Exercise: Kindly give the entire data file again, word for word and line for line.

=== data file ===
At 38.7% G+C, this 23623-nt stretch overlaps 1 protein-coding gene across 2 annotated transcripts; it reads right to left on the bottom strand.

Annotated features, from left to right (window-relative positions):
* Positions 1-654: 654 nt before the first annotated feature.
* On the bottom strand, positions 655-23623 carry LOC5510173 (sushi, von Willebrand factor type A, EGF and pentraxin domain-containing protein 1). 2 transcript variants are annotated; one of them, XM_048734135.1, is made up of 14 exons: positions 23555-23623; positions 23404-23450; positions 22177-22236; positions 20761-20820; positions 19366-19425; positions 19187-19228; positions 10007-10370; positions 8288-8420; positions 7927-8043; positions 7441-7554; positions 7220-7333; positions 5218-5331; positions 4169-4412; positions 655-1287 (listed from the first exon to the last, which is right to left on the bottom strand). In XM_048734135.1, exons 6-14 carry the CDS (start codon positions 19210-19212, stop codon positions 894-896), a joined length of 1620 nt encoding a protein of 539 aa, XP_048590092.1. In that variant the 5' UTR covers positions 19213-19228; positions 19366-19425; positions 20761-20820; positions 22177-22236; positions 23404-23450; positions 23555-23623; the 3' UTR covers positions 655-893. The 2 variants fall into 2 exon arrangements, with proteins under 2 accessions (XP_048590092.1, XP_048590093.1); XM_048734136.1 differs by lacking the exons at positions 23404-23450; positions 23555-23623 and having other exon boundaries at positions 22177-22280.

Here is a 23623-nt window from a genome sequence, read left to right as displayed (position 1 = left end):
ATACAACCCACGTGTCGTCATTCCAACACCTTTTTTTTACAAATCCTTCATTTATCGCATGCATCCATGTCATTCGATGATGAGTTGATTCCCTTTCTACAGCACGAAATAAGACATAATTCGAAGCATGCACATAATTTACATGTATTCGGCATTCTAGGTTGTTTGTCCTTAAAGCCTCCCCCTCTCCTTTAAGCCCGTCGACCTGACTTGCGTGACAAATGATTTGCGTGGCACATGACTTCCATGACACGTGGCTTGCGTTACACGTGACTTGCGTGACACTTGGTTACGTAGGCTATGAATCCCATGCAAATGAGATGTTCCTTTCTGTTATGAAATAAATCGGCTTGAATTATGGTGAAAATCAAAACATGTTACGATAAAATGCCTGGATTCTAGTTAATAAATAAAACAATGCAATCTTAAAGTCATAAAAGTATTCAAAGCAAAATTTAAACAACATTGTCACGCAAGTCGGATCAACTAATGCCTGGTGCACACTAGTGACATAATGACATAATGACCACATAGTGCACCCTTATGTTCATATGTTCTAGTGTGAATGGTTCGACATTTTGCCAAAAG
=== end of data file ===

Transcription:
At 38.7% G+C, this 23623-nt stretch overlaps 1 protein-coding gene across 2 annotated transcripts; it reads right to left on the bottom strand.

Annotated features, from left to right (window-relative positions):
* Positions 1-654: 654 nt before the first annotated feature.
* On the bottom strand, positions 655-23623 carry LOC5510173 (sushi, von Willebrand factor type A, EGF and pentraxin domain-containing protein 1). 2 transcript variants are annotated; one of them, XM_048734135.1, is made up of 14 exons: positions 23555-23623; positions 23404-23450; positions 22177-22236; positions 20761-20820; positions 19366-19425; positions 19187-19228; positions 10007-10370; positions 8288-8420; positions 7927-8043; positions 7441-7554; positions 7220-7333; positions 5218-5331; positions 4169-4412; positions 655-1287 (listed from the first exon to the last, which is right to left on the bottom strand). In XM_048734135.1, exons 6-14 carry the CDS (start codon positions 19210-19212, stop codon positions 894-896), a joined length of 1620 nt encoding a protein of 539 aa, XP_048590092.1. In that variant the 5' UTR covers positions 19213-19228; positions 19366-19425; positions 20761-20820; positions 22177-22236; positions 23404-23450; positions 23555-23623; the 3' UTR covers positions 655-893. The 2 variants fall into 2 exon arrangements, with proteins under 2 accessions (XP_048590092.1, XP_048590093.1); XM_048734136.1 differs by lacking the exons at positions 23404-23450; positions 23555-23623 and having other exon boundaries at positions 22177-22280.

Here is a 23623-nt window from a genome sequence, read left to right as displayed (position 1 = left end):
ATACAACCCACGTGTCGTCATTCCAACACCTTTTTTTTACAAATCCTTCATTTATCGCATGCATCCATGTCATTCGATGATGAGTTGATTCCCTTTCTACAGCACGAAATAAGACATAATTCGAAGCATGCACATAATTTACATGTATTCGGCATTCTAGGTTGTTTGTCCTTAAAGCCTCCCCCTCTCCTTTAAGCCCGTCGACCTGACTTGCGTGACAAATGATTTGCGTGGCACATGACTTCCATGACACGTGGCTTGCGTTACACGTGACTTGCGTGACACTTGGTTACGTAGGCTATGAATCCCATGCAAATGAGATGTTCCTTTCTGTTATGAAATAAATCGGCTTGAATTATGGTGAAAATCAAAACATGTTACGATAAAATGCCTGGATTCTAGTTAATAAATAAAACAATGCAATCTTAAAGTCATAAAAGTATTCAAAGCAAAATTTAAACAACATTGTCACGCAAGTCGGATCAACTAATGCCTGGTGCACACTAGTGACATAATGACATAATGACCACATAGTGCACCCTTATGTTCATATGTTCTAGTGTGAATGGTTCGACATTTTGCCAAAAG